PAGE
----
The cost of living in Romania is a relative bargain for expats. Ranking 160th out of 209 cities in the 2021 Mercer Cost of Living Survey, Bucharest is more affordable than Budapest and Prague, but more expensive than Sofia, Bulgaria and Belgrade, Serbia. 

Rural areas and smaller cities such as Pitești, Cluj-Napoca and Iași are cheaper than the larger urban areas that are more popular with expats, including the likes of Timișoara, Sibiu and Brașov. Bucharest is significantly more expensive than any of these but, as it’s also where most opportunities and infrastructure are centred, most expats settle here.

Cost of accommodation in Romania

The cost of accommodation in Romania is not as low as expats may expect. Many of the blocks of apartments in cities such as Bucharest are old and in need of repair, so expat families with children often prefer to live in more expensive gated communities consisting of new-build houses. 

In addition to rent, expats will need to include the cost of utility bills in their budget. On the upside, most foreigners can afford a cleaner and/or babysitter as domestic help is relatively plentiful and cheap. 

Cost of food in Romania

Locally sourced food, such as fruit, vegetables and dairy is affordable, but the kind of produce available is seasonal. Conversely, branded Western goods, which are often stocked in supermarkets, can be expensive.

Cost of transport in Romania

Expats who choose to live in a rural area and commute to town to save on accommodation costs may find that the transport costs of such a choice can be higher than anticipated. The state of Romanian roads is sub-par and petrol is only slightly cheaper than in most of Europe.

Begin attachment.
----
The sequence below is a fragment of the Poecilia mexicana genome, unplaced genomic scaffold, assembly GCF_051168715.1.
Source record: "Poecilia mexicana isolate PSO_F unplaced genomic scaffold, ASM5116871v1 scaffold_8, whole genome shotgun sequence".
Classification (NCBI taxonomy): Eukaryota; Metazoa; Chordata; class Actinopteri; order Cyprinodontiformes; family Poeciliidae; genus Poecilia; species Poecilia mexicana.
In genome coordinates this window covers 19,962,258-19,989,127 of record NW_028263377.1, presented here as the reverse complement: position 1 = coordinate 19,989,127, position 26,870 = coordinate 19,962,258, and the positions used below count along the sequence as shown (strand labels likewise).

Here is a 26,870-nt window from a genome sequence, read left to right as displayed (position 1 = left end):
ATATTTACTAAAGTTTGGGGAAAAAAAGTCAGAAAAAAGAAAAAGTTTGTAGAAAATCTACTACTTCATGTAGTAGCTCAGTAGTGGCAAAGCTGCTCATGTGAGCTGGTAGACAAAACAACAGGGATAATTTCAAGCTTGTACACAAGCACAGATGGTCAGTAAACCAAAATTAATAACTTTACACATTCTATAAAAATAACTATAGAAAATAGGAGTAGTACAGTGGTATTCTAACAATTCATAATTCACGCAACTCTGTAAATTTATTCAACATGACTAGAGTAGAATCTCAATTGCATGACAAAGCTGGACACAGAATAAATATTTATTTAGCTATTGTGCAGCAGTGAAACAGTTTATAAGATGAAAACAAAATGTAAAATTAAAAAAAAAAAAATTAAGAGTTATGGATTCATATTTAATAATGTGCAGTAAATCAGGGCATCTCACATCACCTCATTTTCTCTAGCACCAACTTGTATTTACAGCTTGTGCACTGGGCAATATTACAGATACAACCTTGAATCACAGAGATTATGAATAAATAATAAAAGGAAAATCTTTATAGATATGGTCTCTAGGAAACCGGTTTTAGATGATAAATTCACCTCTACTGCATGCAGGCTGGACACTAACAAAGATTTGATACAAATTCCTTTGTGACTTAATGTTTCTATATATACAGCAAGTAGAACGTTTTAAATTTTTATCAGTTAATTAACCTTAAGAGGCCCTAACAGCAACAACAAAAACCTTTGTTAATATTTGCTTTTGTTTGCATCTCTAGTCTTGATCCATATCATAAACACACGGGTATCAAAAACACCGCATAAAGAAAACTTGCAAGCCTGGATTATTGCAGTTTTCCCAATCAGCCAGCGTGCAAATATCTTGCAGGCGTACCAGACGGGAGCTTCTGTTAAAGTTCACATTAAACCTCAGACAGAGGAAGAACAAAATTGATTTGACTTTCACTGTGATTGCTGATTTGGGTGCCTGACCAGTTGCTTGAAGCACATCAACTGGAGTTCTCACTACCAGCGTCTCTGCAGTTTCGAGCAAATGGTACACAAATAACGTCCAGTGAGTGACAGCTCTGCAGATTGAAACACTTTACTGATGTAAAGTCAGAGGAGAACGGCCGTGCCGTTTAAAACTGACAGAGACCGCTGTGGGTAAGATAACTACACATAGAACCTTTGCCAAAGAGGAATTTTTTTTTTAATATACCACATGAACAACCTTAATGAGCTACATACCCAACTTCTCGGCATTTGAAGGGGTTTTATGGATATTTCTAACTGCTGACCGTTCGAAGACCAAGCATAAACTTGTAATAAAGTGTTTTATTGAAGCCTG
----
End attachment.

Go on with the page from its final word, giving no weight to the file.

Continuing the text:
On the other hand, Romanian public transport is inexpensive, routes are fairly extensive and there are many options in the form of buses, trains and taxis. 

Cost of healthcare in Romania

Expats working in Romania have free access to public healthcare services. Despite this, expats are also required to have private medical insurance in order to secure their residency status. Although private care incurs a variety of small and possibly trivial costs, it's still cheaper than many other European countries, as well as the US. 

Cost of education in Romania

New arrivals with children who speak Romanian may benefit from sending them to a Romanian public school, which is free for all residents. 

As the language of instruction in these schools is Romanian, most expats send their children to international schools. Tuition for these schools is expensive and often doesn't cover extra expenses such as uniforms and school books. Education may form the highest expense for expats in Romania.  

Cost of living in Romania chart

Note that prices may vary depending on location and service provider and the table below is based on average prices for Bucharest in January 2022.

Accommodation (monthly rent)

One-bedroom apartment in the city centre 

RON 2,200

One-bedroom apartment outside of the city centre 

RON 1,400

Three-bedroom apartment in the city centre

RON 4,000

Three-bedroom apartment outside of the city centre

RON 2,400


Milk (1 litre)

RON 5.10

Eggs (dozen)

RON 10.80

Loaf of white bread

RON 3.10

Rice (1kg)

RON 5.50

Chicken breasts (1kg)

RON 21.75

Pack of cigarettes (Marlboro)

RON 21

Eating out

Big Mac Meal

RON 23

Coca-Cola (330ml)

RON 6.40


RON 10

Local beer (500ml)


Three-course meal at mid-range restaurant for two

RON 150


Mobile call rate (minute-to-minute)

RON 0.40

Internet (uncapped ADSL or Cable – average per month)

RON 40

Utilities (average per month for standard household)

RON 485

Hourly rate for a domestic cleaner

RON 30


City centre bus fare

RON 1.50

Taxi rate per km


Petrol (per litre)

RON 5.15

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